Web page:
Evolution, theory or fact?
Renowned scientist Jimmy Carter was successful in blocking the brave Georgia educator's effort to remove the word "evolution" from the textbooks.
Why? Her concern was that evolution is theory, not scientific fact.
Declaring evolution to be scientific fact is scientific vertigo. Why is the use of the word evolution so important to the educators? Our textbooks are permeated with it and any subject's study of land, sea or air begins with "millions of years ago. This theory is important because it is the very heart of dialectal materialistic philosophy, the philosophy of change that is so vital to the social scientist. It is vital that the definition of science had to be changed so that it can be preached as fact and not theory. Quoting the new definition of science as taught in our schools today, "there is no single scientific method," write the authors of the widely-used high school physics textbook, "Physics: Principles and Problems," by Paul Zitzewitz and Robert Neff, "Knowledge, skill, luck, imagination, trial and error, educated guesses, and great patience all play a part." With a definition like this, you could prove anything to be science. Professors and instructors that teach absolutes, boundaries, and facts are ridiculed and forced from the system. "It may have been, or it probably was, or I feel like it should be or might be" is the common language of the university today.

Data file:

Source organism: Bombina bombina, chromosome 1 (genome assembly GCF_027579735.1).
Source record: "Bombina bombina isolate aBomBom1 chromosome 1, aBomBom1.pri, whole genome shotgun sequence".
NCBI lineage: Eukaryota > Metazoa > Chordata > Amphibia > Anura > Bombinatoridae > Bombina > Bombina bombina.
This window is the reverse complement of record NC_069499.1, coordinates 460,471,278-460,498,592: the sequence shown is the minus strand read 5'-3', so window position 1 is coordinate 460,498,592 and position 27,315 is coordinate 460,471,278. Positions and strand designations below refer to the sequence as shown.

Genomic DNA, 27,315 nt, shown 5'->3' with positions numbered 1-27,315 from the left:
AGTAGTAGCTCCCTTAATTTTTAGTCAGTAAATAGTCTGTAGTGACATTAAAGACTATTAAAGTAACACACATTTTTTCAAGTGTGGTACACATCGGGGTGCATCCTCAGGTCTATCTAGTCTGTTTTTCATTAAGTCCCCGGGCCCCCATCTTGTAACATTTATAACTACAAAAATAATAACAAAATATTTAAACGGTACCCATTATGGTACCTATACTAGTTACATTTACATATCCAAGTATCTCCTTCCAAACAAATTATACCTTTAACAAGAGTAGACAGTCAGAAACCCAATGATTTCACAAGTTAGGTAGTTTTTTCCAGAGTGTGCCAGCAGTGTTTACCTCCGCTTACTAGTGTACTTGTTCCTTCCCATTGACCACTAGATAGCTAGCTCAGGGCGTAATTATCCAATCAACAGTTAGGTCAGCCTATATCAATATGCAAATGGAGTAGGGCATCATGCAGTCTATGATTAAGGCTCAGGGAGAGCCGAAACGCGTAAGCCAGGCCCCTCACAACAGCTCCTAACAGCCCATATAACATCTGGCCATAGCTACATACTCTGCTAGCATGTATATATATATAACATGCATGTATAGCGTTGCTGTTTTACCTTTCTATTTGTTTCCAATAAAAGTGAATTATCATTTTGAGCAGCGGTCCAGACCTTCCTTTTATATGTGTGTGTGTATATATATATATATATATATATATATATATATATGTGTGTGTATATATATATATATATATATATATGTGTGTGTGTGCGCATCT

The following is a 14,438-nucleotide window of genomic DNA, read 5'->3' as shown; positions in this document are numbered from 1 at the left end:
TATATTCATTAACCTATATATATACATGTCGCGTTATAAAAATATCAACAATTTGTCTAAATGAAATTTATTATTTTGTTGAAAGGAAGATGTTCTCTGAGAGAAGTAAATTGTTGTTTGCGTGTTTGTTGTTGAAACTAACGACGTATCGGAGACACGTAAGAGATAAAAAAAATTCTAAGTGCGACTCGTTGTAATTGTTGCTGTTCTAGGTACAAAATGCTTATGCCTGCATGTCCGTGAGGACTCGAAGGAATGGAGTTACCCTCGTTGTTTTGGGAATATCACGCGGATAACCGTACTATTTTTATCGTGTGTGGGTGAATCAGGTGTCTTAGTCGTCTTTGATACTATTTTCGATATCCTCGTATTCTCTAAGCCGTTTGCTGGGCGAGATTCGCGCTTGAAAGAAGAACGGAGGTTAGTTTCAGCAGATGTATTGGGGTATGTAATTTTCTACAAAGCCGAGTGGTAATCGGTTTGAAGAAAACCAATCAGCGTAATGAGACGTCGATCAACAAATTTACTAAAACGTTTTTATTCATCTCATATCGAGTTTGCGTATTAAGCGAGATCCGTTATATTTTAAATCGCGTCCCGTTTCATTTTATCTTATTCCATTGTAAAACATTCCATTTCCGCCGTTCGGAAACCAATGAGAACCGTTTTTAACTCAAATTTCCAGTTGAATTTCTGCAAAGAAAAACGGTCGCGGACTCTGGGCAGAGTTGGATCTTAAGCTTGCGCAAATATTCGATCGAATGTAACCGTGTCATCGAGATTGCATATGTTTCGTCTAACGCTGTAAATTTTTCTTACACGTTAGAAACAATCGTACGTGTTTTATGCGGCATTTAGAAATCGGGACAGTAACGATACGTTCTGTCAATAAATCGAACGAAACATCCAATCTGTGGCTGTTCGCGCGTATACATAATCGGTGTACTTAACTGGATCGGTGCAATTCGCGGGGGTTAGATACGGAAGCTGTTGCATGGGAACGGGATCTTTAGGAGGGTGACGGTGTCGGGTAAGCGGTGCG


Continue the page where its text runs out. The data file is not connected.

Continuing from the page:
It's not peanuts we are paying for these textbooks.
J. B. Griffin